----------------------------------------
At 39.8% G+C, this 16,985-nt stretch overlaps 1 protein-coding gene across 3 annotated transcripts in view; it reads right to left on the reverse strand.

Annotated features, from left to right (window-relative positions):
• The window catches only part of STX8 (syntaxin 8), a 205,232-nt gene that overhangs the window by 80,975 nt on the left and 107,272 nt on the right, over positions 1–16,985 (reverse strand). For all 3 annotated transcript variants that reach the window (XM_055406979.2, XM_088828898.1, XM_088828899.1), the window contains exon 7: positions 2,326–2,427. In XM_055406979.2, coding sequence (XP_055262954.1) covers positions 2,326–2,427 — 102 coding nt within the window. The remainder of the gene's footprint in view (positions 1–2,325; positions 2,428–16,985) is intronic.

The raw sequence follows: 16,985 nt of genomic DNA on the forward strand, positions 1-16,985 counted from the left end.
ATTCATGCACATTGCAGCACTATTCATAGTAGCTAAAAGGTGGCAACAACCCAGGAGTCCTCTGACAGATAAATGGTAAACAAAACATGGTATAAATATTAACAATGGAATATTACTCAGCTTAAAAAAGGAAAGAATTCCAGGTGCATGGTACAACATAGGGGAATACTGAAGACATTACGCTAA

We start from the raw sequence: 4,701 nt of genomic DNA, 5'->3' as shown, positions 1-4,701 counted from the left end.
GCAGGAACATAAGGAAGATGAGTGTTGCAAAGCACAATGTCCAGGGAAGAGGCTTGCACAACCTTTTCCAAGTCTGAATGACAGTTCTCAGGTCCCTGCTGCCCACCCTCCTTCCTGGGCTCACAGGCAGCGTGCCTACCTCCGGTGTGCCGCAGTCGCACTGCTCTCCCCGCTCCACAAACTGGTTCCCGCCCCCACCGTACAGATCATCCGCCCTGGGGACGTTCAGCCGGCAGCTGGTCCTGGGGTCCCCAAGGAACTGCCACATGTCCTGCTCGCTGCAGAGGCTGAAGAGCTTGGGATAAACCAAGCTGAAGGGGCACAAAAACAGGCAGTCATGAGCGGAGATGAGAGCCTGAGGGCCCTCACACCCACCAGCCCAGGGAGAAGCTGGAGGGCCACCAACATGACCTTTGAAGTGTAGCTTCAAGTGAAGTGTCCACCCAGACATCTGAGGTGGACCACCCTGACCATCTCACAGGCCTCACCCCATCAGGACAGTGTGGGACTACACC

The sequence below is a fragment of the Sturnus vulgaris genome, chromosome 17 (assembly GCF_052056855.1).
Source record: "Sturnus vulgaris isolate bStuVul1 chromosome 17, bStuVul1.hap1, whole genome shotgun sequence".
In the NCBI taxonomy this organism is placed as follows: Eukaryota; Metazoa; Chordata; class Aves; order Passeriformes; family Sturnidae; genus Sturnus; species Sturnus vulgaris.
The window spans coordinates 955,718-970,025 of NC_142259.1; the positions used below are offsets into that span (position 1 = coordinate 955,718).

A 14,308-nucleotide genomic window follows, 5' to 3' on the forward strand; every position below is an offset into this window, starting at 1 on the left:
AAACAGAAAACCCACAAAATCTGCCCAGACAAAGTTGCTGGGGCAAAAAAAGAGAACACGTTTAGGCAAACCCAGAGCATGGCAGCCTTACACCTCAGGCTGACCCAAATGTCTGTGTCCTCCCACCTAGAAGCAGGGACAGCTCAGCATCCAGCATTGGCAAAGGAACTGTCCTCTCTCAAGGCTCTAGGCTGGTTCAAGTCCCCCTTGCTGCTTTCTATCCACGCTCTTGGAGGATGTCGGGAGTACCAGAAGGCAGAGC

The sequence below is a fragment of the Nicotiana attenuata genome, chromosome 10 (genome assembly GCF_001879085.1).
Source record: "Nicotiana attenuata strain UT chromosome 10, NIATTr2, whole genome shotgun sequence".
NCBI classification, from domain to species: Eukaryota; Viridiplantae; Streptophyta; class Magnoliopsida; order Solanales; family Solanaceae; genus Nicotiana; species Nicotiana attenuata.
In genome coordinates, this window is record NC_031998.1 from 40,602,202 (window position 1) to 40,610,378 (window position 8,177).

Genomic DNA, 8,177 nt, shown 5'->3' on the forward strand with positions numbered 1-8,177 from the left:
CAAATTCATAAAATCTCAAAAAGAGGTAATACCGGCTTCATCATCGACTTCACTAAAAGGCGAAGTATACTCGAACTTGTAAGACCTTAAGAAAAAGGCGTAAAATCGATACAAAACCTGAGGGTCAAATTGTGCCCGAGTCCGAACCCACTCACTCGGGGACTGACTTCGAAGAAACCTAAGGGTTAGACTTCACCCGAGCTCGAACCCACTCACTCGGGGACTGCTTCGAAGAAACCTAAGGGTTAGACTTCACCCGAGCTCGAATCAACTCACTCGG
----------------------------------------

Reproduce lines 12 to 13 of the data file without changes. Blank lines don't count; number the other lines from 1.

A 14,308-nucleotide genomic window follows, 5' to 3' on the forward strand; every position below is an offset into this window, starting at 1 on the left:
AAACAGAAAACCCACAAAATCTGCCCAGACAAAGTTGCTGGGGCAAAAAAAGAGAACACGTTTAGGCAAACCCAGAGCATGGCAGCCTTACACCTCAGGCTGACCCAAATGTCTGTGTCCTCCCACCTAGAAGCAGGGACAGCTCAGCATCCAGCATTGGCAAAGGAACTGTCCTCTCTCAAGGCTCTAGGCTGGTTCAAGTCCCCCTTGCTGCTTTCTATCCACGCTCTTGGAGGATGTCGGGAGTACCAGAAGGCAGAGC